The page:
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JYMS : Journal of Yeungnam Medical Science

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HOME > J Yeungnam Med Sci > Volume 9(2); 1992 > Article
Original Article Effect of diazepam on the oxytocin induced contraction of the isolated rat uterus.
Yoon Kee Park, Sung Ho Lee, Oh Cheol Kwon, Jeoung Hee Ha, Kwang Youn Lee, Won Joon Kim
Journal of Yeungnam Medical Science 1992;9(2):359-381
DOI: https://doi.org/10.12701/yujm.1992.9.2.359
Published online: December 31, 1992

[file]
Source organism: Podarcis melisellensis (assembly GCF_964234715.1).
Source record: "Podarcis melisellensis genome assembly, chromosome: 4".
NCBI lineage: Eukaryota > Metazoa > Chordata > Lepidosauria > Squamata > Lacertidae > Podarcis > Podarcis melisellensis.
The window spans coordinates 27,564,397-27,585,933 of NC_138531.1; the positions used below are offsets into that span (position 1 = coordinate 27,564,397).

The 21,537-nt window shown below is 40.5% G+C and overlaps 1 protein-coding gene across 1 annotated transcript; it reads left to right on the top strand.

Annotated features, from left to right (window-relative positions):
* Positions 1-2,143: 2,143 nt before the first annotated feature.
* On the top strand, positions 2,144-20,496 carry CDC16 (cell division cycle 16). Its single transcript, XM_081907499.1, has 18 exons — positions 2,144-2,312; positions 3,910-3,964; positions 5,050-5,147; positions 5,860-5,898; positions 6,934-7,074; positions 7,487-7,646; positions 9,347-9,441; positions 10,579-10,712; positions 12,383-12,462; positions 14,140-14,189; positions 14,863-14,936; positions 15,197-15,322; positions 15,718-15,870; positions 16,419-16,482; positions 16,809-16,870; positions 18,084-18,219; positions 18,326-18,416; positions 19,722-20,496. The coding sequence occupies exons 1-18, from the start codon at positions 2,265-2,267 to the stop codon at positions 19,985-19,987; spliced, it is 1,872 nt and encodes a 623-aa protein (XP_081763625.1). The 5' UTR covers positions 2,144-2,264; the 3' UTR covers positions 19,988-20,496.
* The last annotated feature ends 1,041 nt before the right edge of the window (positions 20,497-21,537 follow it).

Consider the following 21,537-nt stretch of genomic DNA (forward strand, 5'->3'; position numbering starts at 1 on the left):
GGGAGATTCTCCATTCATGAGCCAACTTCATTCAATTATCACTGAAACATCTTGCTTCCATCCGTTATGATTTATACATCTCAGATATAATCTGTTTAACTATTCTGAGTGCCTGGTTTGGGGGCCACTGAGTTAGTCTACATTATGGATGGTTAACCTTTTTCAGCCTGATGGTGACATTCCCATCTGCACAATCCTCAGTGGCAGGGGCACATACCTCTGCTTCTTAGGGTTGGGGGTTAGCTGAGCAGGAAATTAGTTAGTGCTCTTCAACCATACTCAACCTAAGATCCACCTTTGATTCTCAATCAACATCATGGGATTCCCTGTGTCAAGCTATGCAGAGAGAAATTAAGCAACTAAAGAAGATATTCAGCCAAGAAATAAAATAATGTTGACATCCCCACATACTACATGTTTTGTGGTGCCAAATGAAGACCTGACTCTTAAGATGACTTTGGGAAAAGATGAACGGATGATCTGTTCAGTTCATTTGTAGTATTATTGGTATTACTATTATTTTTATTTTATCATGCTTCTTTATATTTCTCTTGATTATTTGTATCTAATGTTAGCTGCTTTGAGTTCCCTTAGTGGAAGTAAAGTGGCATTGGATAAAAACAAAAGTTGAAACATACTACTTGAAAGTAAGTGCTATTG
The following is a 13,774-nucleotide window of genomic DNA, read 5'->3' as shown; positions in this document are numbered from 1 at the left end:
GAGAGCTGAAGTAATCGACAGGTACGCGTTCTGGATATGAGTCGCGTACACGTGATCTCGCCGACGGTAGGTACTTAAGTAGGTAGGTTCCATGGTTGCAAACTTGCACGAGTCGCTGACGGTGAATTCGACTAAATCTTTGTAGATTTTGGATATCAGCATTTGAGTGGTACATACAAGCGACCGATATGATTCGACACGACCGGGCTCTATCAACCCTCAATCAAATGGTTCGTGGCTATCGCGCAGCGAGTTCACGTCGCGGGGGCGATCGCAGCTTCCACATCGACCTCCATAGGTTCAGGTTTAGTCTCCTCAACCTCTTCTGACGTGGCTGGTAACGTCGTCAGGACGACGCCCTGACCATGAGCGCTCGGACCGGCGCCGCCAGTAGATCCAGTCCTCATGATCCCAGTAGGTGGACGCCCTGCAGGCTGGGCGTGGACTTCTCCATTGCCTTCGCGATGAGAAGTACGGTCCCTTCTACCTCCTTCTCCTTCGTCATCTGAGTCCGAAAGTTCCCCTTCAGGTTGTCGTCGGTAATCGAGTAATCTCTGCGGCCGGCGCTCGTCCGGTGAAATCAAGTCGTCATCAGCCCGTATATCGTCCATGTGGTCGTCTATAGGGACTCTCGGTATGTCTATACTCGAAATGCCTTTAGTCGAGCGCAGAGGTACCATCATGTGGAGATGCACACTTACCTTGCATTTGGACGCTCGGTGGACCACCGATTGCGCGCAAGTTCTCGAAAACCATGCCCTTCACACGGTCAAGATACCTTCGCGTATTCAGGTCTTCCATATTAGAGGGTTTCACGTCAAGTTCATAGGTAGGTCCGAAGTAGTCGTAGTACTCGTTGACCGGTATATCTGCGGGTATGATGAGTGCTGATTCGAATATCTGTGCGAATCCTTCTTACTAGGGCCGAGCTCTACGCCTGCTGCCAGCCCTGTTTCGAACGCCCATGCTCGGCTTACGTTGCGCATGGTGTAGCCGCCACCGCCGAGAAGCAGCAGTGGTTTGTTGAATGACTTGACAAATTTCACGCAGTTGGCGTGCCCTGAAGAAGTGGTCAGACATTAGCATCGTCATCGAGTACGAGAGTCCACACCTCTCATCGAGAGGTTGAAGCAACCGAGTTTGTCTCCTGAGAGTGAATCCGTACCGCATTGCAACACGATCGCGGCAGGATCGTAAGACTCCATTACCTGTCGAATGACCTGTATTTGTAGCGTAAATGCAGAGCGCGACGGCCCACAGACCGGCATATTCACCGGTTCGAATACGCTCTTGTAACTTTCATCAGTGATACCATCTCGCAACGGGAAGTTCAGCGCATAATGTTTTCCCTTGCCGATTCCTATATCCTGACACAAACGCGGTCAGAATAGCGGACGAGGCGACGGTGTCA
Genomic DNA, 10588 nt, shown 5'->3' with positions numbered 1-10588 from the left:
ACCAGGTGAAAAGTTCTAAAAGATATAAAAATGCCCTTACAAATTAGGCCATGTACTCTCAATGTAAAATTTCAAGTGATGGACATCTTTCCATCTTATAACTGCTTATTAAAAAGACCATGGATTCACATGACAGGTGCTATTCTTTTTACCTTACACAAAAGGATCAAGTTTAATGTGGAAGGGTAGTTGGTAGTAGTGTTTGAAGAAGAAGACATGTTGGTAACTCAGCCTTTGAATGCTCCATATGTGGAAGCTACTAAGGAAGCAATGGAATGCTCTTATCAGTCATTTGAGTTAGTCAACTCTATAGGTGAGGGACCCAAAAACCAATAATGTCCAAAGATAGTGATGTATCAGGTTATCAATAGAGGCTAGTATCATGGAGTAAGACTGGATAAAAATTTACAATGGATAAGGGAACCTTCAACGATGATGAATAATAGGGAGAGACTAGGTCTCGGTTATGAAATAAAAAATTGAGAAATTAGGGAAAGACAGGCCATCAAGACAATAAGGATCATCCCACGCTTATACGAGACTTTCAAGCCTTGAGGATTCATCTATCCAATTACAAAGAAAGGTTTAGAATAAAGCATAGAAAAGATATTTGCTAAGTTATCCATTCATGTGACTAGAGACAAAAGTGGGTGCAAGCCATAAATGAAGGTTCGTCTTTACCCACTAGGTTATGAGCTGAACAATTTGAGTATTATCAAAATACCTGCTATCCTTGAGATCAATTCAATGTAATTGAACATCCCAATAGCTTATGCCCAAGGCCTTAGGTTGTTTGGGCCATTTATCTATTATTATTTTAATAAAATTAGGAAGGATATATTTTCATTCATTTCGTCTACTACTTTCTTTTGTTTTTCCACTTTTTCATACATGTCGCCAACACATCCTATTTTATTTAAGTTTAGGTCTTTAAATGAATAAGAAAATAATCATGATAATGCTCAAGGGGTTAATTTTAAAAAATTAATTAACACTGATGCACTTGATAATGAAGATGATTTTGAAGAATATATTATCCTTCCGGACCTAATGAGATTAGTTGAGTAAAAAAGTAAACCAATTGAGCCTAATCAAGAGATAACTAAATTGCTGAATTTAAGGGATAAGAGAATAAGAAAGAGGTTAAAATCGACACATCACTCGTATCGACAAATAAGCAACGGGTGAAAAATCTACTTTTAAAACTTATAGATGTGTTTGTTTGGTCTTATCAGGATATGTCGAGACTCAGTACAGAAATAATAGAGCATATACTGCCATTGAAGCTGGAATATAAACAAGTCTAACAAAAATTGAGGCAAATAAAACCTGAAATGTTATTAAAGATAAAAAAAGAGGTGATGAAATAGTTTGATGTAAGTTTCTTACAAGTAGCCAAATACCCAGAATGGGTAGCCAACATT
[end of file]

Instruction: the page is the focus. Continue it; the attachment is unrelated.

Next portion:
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This study was designed to investigate the effect of diazepam on the spontaneous contraction and oxytocin induced contraction of the isolated rat uterus. Female rat (Sprague-Dawley) pretreated with oophorectomy and 4 days administration of estrogen. Weighing about 200 g, was sacrificed by cervical dislocation, and the uteruses were isolated. A longitudinal muscle strip was placed in temperature controlled (37℃) muscle chamber containing Locke's solution and myographied isometrically. Diazepam inhibited the spontaneous contraction and oxytocin induced contraction of the isolated rat uterus in a concentration-dependent manner. GABA, muscimol, a GABA A receptor agonist, bicuculline, a competitive GABA A receptor antagonist, picrotoxin, a non competitive GABA A receptor antagonist, baclofen, a GABA B receptor agonist, and delta-aminovaleric acid, a GABA B receptor antagonist, did not affect on the spontaneous and oxytocin induced contraction of the isolated rat uterus. The inhibitory actions of diazepam on the spontaneous and oxytocin induced contraction were not affected by all the GABA receptor agonists and antagonists, but exceptionally potentiated by bicuculline. This potentiation-effect by bicuculline was not antagonized by muscumol. In normal calcium PSS, addition of calcium restored the spontaneous contraction preinhibited by diazepam and recovered the contractile of oxtrocin preinhibited by diazepam. A23187, a calcium inophore, enhanced the restoration of both the spontaneous and oxytocin induced contraction by addition of calcium. In calcium-free PSS, diazepam suppressed the restoration of spontaneous motility by addition of calcium but allowed the recovery of spontaneous motility to a considerable extent. Diazepam could not inhibit some development of contractility by oxytocin in calcium-free PSS, but inhibited the increase in contractility by subsequent addition of calcium. These results suggest that the inhibitory action of diazepam on the rat uterine motility does not depend on or related to GABA receptors and that diazepam inhibits the extracellular calcium influx to suppress the spontaneous and oxytocin induced contractilities.

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